Pakistan is an interesting case study where economy has grown without development, wrote Easterly at the beginning of the new millennium. According to World Bank, Pakistan has reduced its poor population by 35 percentage points between 2002 to 2014, from 64.3 percent to 29 percent. Bravo!
It shall be interesting to note, however, that this poverty reduction is not supported by any tangible improvement in Pakistan’s Human Development Index (HDI). Performance in HDI did not match the same scale. In other words, this exit from poverty has no sustainable foundations.
These millions of people which came out of poverty without any sustained foundations, and who are no more eligible to benefit from public social protection programmes, remain vulnerable. Hovering around poverty line, this group can fall below it in the face of any external shock or physical accident.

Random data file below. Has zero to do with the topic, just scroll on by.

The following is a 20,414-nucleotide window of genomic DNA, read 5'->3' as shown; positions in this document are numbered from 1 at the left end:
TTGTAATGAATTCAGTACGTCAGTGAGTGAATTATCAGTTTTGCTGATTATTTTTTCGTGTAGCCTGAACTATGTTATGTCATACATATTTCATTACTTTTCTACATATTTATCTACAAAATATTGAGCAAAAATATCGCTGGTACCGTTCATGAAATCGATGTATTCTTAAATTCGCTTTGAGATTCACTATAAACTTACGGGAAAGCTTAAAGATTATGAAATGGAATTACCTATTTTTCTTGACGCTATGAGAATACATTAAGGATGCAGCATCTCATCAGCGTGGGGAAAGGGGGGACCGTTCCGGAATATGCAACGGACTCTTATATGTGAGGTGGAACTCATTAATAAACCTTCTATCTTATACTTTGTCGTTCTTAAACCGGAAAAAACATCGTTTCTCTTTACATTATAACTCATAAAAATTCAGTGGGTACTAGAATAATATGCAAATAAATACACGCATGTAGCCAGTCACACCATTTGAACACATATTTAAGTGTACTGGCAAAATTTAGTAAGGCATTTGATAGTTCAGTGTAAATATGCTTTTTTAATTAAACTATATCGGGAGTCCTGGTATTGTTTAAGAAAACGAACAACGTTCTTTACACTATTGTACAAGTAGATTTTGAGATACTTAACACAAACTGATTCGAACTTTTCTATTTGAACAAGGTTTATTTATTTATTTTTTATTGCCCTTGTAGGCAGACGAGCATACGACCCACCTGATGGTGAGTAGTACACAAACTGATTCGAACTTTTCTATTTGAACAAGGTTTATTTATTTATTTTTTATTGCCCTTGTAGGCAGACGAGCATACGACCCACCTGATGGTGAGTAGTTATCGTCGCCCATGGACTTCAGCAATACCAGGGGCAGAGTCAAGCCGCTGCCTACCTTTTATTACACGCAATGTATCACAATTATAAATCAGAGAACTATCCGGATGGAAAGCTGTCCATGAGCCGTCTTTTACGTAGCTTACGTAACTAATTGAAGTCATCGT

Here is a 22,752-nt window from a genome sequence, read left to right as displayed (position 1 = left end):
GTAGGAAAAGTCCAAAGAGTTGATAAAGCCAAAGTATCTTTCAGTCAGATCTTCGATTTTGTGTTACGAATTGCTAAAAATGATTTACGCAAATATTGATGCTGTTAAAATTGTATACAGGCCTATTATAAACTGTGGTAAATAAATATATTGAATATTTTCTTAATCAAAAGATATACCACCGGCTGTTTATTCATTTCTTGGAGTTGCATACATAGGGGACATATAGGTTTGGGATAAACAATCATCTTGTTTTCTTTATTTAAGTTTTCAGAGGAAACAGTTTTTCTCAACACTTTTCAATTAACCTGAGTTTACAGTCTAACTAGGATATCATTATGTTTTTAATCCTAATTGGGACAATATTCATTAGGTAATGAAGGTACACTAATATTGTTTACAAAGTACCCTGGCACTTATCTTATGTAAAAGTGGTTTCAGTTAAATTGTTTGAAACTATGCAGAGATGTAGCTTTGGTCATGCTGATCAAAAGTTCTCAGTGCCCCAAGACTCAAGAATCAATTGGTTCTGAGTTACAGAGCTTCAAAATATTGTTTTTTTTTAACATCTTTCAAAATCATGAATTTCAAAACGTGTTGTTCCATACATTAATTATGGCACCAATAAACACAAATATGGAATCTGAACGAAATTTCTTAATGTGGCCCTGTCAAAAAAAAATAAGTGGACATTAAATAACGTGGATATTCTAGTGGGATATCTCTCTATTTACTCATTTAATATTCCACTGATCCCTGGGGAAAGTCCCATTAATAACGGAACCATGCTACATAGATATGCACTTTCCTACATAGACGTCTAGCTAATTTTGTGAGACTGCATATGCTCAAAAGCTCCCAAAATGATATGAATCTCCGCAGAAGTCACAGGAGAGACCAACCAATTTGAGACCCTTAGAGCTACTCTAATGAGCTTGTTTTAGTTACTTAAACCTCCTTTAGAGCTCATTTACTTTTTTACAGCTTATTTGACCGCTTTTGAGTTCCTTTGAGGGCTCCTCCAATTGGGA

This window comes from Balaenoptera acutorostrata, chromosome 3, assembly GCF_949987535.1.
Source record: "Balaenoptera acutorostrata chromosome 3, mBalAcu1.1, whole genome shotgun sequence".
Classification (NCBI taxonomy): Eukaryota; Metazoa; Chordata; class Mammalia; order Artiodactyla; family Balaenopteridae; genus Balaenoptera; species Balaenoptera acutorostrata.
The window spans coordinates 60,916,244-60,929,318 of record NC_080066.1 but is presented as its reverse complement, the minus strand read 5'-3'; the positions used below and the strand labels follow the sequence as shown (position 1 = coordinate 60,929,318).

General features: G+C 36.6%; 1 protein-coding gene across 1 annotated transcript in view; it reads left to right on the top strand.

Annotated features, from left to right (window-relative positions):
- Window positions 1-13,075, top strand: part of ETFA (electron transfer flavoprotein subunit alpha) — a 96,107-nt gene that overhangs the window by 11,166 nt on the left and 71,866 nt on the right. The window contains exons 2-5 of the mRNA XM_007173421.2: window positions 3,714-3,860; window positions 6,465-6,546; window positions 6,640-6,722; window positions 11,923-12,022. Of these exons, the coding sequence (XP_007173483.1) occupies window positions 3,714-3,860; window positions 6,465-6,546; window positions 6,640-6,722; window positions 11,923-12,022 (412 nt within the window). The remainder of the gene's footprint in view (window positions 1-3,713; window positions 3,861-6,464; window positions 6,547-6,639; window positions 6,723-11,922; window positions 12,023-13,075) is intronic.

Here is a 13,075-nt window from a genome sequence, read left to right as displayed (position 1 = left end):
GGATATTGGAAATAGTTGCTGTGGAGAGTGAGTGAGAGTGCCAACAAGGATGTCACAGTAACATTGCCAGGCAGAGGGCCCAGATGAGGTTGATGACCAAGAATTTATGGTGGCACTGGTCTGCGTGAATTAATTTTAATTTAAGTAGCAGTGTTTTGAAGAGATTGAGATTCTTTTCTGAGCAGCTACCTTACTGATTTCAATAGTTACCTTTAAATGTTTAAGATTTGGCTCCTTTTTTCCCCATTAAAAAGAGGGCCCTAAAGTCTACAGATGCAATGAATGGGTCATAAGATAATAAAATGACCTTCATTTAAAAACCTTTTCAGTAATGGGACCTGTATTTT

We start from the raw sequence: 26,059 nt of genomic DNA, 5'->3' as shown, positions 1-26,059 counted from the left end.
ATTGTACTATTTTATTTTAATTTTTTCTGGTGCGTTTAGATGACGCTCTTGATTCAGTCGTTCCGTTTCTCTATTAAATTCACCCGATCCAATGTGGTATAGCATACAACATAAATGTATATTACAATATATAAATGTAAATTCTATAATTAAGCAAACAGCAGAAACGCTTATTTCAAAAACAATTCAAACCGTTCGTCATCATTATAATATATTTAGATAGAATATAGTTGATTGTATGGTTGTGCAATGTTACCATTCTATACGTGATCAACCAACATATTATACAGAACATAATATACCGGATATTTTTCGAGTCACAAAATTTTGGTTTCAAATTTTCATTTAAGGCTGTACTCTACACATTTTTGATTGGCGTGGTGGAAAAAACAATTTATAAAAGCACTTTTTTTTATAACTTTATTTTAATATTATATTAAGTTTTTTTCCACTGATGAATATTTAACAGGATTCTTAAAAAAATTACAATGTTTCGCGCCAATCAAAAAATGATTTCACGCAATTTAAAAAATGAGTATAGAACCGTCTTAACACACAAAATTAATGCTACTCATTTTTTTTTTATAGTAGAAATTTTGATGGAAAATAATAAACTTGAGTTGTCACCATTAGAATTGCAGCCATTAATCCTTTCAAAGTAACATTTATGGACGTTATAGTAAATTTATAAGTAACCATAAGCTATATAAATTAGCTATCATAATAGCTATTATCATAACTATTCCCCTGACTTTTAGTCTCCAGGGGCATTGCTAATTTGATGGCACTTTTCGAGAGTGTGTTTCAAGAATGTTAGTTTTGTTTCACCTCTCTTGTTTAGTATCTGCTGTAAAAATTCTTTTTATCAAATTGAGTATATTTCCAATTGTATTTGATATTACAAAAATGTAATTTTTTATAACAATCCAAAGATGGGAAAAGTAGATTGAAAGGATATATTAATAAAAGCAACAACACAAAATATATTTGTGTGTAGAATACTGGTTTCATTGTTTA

The silence of social protection regarding this group is particularly disturbing. This silence is a by-product of a conscious neglect to the existing structural inequalities causing and creating unequal access to services, opportunities and institutions.
Pakistan’s performance, on the front of social development is dismal. In South Asia it is only better than Afghanistan — a country that has hardly seen any functional government for fifty years. Pakistan, India and Bangladesh have started from a near similar position of human development. In the year 1990 their comparative HDI scores were 0.408, 0.431 and 0.382 while in 2018 their current HDI rank of them is 0.56, 0.647 and 0.614, respectively.